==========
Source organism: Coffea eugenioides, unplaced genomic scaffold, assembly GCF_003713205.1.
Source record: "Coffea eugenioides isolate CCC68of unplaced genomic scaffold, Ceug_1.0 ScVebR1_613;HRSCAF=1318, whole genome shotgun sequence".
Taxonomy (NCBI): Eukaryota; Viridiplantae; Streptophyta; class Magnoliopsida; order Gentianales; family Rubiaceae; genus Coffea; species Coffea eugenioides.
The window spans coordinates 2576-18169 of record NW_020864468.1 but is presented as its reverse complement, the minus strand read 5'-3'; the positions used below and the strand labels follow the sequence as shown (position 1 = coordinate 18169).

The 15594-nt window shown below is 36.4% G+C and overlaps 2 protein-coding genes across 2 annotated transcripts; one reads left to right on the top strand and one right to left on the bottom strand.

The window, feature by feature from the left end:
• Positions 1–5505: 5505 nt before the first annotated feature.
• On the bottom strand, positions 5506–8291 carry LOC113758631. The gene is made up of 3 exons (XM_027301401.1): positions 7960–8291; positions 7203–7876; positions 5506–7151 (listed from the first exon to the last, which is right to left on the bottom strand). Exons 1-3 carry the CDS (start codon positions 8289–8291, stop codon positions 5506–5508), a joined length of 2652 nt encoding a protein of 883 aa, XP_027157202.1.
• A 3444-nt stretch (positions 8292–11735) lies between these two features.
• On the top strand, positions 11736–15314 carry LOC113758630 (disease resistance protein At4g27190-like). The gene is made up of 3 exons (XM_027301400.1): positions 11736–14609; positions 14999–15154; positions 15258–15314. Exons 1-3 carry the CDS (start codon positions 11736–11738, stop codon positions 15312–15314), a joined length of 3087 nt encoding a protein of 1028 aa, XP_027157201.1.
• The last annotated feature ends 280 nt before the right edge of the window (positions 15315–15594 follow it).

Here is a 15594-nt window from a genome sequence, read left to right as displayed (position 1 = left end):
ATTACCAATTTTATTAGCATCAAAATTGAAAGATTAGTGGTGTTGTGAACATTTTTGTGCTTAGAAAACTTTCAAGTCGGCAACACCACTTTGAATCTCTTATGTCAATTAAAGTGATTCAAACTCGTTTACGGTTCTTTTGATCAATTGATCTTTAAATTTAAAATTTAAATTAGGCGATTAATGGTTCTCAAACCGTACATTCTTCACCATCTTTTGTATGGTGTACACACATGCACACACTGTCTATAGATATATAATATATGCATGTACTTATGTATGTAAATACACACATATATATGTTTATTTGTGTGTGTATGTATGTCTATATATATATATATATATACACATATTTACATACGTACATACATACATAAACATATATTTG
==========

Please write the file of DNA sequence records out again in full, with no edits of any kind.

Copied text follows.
Source organism: Coffea eugenioides, unplaced genomic scaffold, assembly GCF_003713205.1.
Source record: "Coffea eugenioides isolate CCC68of unplaced genomic scaffold, Ceug_1.0 ScVebR1_613;HRSCAF=1318, whole genome shotgun sequence".
Taxonomy (NCBI): Eukaryota; Viridiplantae; Streptophyta; class Magnoliopsida; order Gentianales; family Rubiaceae; genus Coffea; species Coffea eugenioides.
The window spans coordinates 2576-18169 of record NW_020864468.1 but is presented as its reverse complement, the minus strand read 5'-3'; the positions used below and the strand labels follow the sequence as shown (position 1 = coordinate 18169).

The 15594-nt window shown below is 36.4% G+C and overlaps 2 protein-coding genes across 2 annotated transcripts; one reads left to right on the top strand and one right to left on the bottom strand.

The window, feature by feature from the left end:
• Positions 1–5505: 5505 nt before the first annotated feature.
• On the bottom strand, positions 5506–8291 carry LOC113758631. The gene is made up of 3 exons (XM_027301401.1): positions 7960–8291; positions 7203–7876; positions 5506–7151 (listed from the first exon to the last, which is right to left on the bottom strand). Exons 1-3 carry the CDS (start codon positions 8289–8291, stop codon positions 5506–5508), a joined length of 2652 nt encoding a protein of 883 aa, XP_027157202.1.
• A 3444-nt stretch (positions 8292–11735) lies between these two features.
• On the top strand, positions 11736–15314 carry LOC113758630 (disease resistance protein At4g27190-like). The gene is made up of 3 exons (XM_027301400.1): positions 11736–14609; positions 14999–15154; positions 15258–15314. Exons 1-3 carry the CDS (start codon positions 11736–11738, stop codon positions 15312–15314), a joined length of 3087 nt encoding a protein of 1028 aa, XP_027157201.1.
• The last annotated feature ends 280 nt before the right edge of the window (positions 15315–15594 follow it).

Here is a 15594-nt window from a genome sequence, read left to right as displayed (position 1 = left end):
ATTACCAATTTTATTAGCATCAAAATTGAAAGATTAGTGGTGTTGTGAACATTTTTGTGCTTAGAAAACTTTCAAGTCGGCAACACCACTTTGAATCTCTTATGTCAATTAAAGTGATTCAAACTCGTTTACGGTTCTTTTGATCAATTGATCTTTAAATTTAAAATTTAAATTAGGCGATTAATGGTTCTCAAACCGTACATTCTTCACCATCTTTTGTATGGTGTACACACATGCACACACTGTCTATAGATATATAATATATGCATGTACTTATGTATGTAAATACACACATATATATGTTTATTTGTGTGTGTATGTATGTCTATATATATATATATATATACACATATTTACATACGTACATACATACATAAACATATATTTG